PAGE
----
Fructose reduces serum folate (folic acid) levels in women. Folic Acid is important for the development of your baby’s spinal cord – that’s why the NZ Ministry of Health midwives recommend taking it as a supplement in pregnancy. Depleted serum folate can lead to conditions such as spina bifida. For more info, click here.
Each time you eat fructose, your immune system is suppressed for approximately 6 hours, as processed sugar reduces the ability of white blood cells to kill germs by 40%. During pregnancy, your body’s immune system is already suppressed, so eating sugar will make you even more vulnerable to infection, illness, bacteria and viruses. Multiple times a day.
Fructose promotes inflammation in the body. What pregnant woman wants to be more uncomfortable than they already are, really!
Fructose feeds cancer cells. It also suppresses your appetite regulation hormones, so you can no longer tell when you are full. In fact, research shows that fructose consumption leads to one of my favourite things in life – food seeking behaviour! This means you overeat more easily when you are eating sugar on a regular basis. Without processed sugar, our brains are much more efficient at signalling our bodies to stop eating.
Processed sugar is concentrated amounts of empty calories. This means, sugar makes you fat but unlike other food groups, it offers the body NO nutrients at all! Weight gain is a difficult subject for many body-conscious pregnant women to discuss, but it is important because excess weight gain in pregnancy is associated with increased risks for pretty much everything: gestational diabetes, pre-eclampsia, prolonged labour, emergency intervention in labour, anaesthetic complications, fetal shoulder dystocia, varying health complications in newborn babies…the list is endless. Unless you are drastically underweight, the recommended weight gain for Kiwi mums varies between 6 and 16 kgs, depending on your BMI (Body Mass Index). To physically grow a healthy baby, your dietary requirements increase in almost every category, so healthy women can expect to gain this weight while eating a balanced diet during pregnancy. Avoiding processed sugar while pregnant will decrease unnecessary weight gain, and help steer you towards healthier foods with a high nutritional value. Win!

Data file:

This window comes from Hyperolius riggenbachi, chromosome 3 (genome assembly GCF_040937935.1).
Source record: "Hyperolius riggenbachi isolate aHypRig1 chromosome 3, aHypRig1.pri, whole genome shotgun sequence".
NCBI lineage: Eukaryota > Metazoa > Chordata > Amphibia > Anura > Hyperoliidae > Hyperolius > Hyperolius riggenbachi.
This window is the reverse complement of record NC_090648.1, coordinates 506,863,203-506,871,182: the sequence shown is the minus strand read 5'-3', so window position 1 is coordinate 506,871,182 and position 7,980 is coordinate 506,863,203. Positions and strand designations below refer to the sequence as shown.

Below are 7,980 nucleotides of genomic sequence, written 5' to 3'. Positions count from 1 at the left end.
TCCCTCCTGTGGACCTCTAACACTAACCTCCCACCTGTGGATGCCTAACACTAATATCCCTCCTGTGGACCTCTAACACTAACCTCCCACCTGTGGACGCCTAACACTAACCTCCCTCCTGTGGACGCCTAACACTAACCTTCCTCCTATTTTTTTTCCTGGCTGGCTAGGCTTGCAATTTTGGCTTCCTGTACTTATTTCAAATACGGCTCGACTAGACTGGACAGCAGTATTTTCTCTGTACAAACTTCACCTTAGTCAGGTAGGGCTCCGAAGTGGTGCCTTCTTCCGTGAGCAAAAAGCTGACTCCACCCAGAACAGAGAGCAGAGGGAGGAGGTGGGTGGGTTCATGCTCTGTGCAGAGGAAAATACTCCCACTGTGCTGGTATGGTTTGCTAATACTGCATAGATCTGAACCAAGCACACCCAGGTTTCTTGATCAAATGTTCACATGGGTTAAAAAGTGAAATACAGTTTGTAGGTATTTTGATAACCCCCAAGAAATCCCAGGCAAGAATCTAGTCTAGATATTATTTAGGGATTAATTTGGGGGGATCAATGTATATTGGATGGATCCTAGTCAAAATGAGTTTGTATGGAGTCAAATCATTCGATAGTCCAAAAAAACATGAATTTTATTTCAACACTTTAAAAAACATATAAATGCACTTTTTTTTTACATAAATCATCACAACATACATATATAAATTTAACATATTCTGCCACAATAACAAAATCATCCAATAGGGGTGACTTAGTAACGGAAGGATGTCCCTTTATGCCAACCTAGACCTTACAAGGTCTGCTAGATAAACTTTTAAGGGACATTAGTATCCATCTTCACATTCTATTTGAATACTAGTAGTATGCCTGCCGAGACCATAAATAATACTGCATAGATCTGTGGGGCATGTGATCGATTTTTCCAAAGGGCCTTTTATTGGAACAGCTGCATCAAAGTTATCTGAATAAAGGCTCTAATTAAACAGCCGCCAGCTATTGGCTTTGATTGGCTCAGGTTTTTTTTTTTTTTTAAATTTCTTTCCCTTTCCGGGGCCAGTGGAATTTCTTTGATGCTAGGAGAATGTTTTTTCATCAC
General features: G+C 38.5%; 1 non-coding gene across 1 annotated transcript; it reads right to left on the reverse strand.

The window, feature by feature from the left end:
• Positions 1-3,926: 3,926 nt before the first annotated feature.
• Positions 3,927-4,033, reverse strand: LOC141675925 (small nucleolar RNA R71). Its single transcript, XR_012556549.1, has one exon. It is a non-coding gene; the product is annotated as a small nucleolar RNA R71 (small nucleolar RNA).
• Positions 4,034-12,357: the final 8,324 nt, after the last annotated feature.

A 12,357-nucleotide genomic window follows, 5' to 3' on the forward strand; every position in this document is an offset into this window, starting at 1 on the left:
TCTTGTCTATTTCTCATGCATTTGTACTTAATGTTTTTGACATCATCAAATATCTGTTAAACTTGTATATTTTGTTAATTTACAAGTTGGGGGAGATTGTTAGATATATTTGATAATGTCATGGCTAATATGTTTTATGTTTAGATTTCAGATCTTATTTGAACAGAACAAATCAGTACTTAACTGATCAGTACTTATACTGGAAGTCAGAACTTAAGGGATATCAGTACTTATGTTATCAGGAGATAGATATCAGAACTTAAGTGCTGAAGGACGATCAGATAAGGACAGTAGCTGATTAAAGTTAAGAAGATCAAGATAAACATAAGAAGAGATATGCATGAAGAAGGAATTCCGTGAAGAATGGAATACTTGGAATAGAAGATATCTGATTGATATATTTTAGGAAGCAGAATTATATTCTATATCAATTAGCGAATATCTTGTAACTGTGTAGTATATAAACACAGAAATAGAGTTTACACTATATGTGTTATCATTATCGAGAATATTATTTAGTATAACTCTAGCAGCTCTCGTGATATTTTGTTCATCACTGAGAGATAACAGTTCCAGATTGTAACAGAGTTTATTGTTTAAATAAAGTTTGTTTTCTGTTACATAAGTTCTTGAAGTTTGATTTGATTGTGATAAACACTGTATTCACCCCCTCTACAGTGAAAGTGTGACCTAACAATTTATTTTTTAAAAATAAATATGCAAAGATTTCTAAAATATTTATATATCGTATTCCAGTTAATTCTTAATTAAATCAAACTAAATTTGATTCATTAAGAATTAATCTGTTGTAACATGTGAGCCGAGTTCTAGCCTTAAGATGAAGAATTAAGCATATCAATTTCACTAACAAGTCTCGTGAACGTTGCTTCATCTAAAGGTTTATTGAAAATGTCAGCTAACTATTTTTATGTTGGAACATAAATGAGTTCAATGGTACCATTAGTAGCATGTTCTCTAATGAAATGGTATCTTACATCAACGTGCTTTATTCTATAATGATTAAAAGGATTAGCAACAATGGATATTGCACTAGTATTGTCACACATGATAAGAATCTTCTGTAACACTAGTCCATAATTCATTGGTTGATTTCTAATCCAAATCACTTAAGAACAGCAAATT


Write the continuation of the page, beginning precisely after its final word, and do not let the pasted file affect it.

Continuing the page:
Research around the effects of giving up sugar is very limited – lets face it, most of our generation is offended by the suggestion! – the most noticeable, and therefore most commonly reported benefits so far include weight loss, increased immunity, sustained energy levels, fewer headaches, less period pain, balanced moods and more stable sleep patterns.
For people keen to eliminate sugar from their lifestyles, there are some basic recommendations to keep in mind. Firstly, most people are aware that fructose is found in fruit, and fruit is good for us. What is also found in fruit in directly proportional amounts, is exactly the right amount of fiber and water our bodies need to metabolise the fructose back out of our systems – nature is a genius. Current dietary guidelines recommend two pieces of whole fruit per day as part of a balanced diet. That’s your WHO recommended sugar limit gone folks, sorry.
Secondly, there is evidence to suggest that sugar alternatives like artificial sweeteners could also be very bad for our bodies. Do not swap sugar for artificial sweeteners without informing yourself first.
Thirdly, ‘natural sugars’ like honey, agave syrup, palm sugar, fruit juice, apple sauce or dried fruits are higher in fructose than processed sugar – don’t be fooled by these alternatives they are likely to increase the toxic effects of fructose on your body, not reduce them.
For more comprehensive info…
For in-depth information, research, and fully informed quitting advice (trust me, it’s flippin’ hard!), I recommend:
“Sweet Poison. Why Sugar Makes Us Fat” by David Gillespie, or any of his other books on the effects of fructose.
Professor of Paediatrics Dr. Robert Lustig offers an informative lecture entitled “Sugar: The Bitter Truth” which is available on youtube and has had more than 3,000,000 views. The lecture is quite scientific at times, and 90 minutes long, so an equally informative short version is also available on youtube, here.
“This is your brain on sugar” Research conducted at UCLA shows high fructose diets contribute to memory loss and learning impairment.
Yale study shows fructose is linked to overeating.